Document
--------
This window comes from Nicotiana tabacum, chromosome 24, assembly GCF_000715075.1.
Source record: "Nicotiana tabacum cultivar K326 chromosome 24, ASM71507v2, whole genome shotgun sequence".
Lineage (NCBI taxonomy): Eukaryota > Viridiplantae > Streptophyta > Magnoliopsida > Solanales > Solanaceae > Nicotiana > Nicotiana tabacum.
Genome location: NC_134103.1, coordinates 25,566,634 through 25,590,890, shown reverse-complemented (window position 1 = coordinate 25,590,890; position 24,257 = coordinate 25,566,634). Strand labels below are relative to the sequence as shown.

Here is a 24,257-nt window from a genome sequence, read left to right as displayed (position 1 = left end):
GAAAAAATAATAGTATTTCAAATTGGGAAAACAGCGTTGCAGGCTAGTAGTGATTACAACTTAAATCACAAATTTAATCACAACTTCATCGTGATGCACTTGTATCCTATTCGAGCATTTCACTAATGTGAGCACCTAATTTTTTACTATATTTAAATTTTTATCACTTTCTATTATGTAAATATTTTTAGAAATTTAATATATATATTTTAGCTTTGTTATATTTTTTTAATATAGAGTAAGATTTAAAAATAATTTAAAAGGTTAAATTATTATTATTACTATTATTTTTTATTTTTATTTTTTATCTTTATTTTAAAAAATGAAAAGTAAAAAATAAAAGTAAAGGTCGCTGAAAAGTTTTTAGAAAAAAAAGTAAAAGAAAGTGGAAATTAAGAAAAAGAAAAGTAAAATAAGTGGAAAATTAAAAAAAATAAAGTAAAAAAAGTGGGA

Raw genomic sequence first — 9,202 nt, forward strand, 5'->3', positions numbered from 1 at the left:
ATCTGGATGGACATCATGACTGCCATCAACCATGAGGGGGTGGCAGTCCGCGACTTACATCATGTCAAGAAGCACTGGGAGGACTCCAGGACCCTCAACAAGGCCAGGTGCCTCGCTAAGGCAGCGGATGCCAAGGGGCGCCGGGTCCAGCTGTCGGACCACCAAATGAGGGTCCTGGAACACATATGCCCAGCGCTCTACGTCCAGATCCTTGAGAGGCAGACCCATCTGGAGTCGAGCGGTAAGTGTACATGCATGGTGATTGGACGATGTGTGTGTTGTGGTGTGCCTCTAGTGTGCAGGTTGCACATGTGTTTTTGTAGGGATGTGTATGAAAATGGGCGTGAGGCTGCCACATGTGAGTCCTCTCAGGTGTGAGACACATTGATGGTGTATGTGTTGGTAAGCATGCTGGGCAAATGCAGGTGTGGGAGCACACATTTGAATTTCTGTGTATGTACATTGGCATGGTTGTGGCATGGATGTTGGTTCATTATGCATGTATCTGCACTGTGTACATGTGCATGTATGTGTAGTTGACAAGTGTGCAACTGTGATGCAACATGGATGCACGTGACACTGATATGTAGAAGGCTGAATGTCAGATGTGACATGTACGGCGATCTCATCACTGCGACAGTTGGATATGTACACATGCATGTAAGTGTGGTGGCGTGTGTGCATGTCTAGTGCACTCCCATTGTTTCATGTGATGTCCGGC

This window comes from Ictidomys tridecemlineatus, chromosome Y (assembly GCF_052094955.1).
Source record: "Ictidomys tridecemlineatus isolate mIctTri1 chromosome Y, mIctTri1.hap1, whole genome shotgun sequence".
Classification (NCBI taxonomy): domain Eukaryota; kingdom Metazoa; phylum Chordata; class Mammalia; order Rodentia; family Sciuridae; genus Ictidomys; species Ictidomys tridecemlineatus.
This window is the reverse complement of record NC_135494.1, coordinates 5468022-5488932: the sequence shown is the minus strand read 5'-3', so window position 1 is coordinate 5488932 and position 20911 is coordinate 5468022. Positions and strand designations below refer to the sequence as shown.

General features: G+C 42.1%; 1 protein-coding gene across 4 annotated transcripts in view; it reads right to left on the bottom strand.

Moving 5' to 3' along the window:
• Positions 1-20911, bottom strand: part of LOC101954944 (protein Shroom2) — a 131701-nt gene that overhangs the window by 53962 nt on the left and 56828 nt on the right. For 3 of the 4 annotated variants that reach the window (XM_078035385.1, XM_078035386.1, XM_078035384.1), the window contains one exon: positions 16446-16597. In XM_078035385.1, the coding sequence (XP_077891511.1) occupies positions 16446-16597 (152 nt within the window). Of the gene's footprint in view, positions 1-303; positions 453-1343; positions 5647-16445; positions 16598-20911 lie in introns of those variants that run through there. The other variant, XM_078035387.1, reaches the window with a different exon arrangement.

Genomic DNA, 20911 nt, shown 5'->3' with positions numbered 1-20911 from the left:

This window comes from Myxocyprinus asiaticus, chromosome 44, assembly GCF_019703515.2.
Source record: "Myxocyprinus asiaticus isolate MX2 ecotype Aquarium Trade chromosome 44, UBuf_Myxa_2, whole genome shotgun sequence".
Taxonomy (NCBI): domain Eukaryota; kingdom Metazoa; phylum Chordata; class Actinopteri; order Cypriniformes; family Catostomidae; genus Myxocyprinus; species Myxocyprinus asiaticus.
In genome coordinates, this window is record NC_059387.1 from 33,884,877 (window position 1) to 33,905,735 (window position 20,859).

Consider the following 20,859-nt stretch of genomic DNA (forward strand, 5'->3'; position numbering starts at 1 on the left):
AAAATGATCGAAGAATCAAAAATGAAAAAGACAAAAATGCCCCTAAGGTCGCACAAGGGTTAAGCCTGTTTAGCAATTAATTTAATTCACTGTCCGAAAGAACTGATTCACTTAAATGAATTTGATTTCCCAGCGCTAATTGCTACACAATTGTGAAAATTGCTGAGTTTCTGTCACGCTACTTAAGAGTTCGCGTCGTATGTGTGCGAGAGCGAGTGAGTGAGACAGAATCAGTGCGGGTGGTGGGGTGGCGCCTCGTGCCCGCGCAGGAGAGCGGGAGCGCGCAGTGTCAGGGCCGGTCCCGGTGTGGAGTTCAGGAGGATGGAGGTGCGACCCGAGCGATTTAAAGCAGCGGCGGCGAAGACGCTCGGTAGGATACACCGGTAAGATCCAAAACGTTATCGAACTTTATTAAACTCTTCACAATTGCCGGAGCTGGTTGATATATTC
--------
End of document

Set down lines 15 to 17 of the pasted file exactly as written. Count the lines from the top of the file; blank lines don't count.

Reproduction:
• Positions 1-20911, bottom strand: part of LOC101954944 (protein Shroom2) — a 131701-nt gene that overhangs the window by 53962 nt on the left and 56828 nt on the right. For 3 of the 4 annotated variants that reach the window (XM_078035385.1, XM_078035386.1, XM_078035384.1), the window contains one exon: positions 16446-16597. In XM_078035385.1, the coding sequence (XP_077891511.1) occupies positions 16446-16597 (152 nt within the window). Of the gene's footprint in view, positions 1-303; positions 453-1343; positions 5647-16445; positions 16598-20911 lie in introns of those variants that run through there. The other variant, XM_078035387.1, reaches the window with a different exon arrangement.

Genomic DNA, 20911 nt, shown 5'->3' with positions numbered 1-20911 from the left:

This window comes from Myxocyprinus asiaticus, chromosome 44, assembly GCF_019703515.2.